U-S-A! U-S-A!! U-S-A!!!

Any American sitting at home that night armed with military-style assault weapons—there are thousands of such Americans—thinking they could defend themselves against government agents should have taken notice. That display of firepower in Watertown was, in part, for them. Such Americans better think twice! That show of overwhelming force against one lone wolf who terrorized a few American sheep was merely the armament of one American municipality.

Your rod and your staff they comfort me. (Psalm 23) For some people, the Good Shepherd’s “rod and staff” is a tank and a swat team. For some that’s what it takes to comfort and protect the “sheep!”

Of course, we arecitizens not sheep. Still, a government is not unlike a shepherd ordained to lead its people to green toxic-free pastures and beside clean unpolluted water; ordained to provide care in times of trouble and assistance through dark valleys like floods, earthquakes, hurricanes and epidemics.

A government is not unlike a shepherd for its people.

So what happened on Wednesday?

This past week our country blew up in more ways the one. In Boston. In Texas. In the United States Senate.

On Wednesday, the hopes of many for some restraint on gun violence were shattered. How will the families of Newtown, Connecticut carry on?

I really don’t know.

But with tears in their eyes they said they would. Somehow they would make it through the dark night, this valley of death.

Faith is like that. It’s not about beliefs or creeds. Faith is about practice. It’s about faithfulness; it’s about persistence in the face of opposition and doubts. We just keep on. Not triumphantly, but somehow.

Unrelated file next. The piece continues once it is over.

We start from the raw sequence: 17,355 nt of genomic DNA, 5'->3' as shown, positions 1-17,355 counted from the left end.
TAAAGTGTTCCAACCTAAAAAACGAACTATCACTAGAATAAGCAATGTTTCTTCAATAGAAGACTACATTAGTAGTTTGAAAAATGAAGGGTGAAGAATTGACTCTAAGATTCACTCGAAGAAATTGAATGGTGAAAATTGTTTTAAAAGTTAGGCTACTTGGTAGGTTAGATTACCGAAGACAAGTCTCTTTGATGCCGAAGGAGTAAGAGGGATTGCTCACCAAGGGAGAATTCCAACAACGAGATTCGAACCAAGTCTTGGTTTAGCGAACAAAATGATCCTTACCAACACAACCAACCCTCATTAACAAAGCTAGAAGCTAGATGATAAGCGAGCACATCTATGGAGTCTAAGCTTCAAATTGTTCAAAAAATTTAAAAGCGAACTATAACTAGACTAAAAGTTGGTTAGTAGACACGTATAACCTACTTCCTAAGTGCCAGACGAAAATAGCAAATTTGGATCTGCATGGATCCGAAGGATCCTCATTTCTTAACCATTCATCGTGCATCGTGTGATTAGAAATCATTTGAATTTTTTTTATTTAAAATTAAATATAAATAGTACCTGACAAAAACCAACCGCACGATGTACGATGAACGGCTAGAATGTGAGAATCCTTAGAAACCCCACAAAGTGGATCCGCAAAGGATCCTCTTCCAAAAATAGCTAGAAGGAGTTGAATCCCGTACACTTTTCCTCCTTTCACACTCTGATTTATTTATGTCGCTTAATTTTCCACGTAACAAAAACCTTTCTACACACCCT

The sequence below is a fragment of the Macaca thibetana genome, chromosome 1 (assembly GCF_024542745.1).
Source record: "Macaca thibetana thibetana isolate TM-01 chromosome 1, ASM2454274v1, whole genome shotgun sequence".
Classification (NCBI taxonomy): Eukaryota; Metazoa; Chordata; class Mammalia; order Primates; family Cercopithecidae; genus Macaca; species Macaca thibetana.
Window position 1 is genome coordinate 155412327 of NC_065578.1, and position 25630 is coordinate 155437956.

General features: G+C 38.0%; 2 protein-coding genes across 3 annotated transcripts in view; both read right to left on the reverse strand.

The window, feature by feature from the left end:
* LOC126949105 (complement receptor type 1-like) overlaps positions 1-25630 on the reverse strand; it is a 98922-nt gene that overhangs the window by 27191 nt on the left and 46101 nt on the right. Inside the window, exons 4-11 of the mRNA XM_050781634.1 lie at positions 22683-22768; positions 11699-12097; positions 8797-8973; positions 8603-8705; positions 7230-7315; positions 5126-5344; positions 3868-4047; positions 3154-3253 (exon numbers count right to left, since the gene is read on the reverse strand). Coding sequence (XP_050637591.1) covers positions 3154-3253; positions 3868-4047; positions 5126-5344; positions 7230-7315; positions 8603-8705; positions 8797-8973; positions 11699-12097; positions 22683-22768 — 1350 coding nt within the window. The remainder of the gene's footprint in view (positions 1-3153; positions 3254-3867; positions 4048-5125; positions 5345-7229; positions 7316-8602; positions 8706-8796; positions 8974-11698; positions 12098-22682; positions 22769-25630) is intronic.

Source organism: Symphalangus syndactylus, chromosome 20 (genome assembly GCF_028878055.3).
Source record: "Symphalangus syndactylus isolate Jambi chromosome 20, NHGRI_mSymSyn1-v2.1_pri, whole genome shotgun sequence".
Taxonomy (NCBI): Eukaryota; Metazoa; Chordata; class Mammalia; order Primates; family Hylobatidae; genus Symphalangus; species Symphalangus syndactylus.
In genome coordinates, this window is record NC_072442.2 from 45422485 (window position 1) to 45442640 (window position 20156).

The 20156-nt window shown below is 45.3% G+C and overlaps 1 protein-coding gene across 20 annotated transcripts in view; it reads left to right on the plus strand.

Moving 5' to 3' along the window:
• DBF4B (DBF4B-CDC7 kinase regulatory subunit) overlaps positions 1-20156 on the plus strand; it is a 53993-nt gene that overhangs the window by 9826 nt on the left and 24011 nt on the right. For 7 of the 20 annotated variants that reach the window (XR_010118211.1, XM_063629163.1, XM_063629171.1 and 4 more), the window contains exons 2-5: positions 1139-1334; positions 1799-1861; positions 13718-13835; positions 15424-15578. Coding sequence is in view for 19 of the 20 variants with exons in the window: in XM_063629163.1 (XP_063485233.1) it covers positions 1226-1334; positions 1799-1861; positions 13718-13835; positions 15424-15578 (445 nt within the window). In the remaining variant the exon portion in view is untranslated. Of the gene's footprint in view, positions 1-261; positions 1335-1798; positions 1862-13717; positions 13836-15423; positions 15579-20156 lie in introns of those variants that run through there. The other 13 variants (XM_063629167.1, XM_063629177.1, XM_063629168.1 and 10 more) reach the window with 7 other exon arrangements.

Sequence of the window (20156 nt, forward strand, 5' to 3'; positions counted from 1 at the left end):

Fifty years ago this past week, Martin Luther King was in a Birmingham jail. It seemed the governors of this society would not relinquish white power and privilege freely. His fellow clergy publicly rebuked him for forcing change too quickly.

Wait,they said. Go slower. To which he replied in a letter: justice delayed is justice denied.

Others rebuked King as too gentle, too moderate. The Black Panthers claimed that only violence would change this racist society. And so the Black Panthers stocked up on military-style weapons and paraded through the streets of Oakland, California.

It was a dark time. It was a dark night but King had put his trust in the Lamb of God who takes away the sin of the world—not by violence but by love. It would be a long journey through a dark valley. King knew he was not walking alone. So he kept on. Not triumphantly, but somehow.

And that brings us back to the New Testament lesson for today from the strange and mystifying book called Revelation.It’s true a lot of kooky people have extracted a lot of goofy ideas from this bizarre book. But it doesn’t have to be goofy or mystifying. Its message is quite simple once you see it as an adult cartoon or graphic novel and not a Ouija board full of secret codes about the future.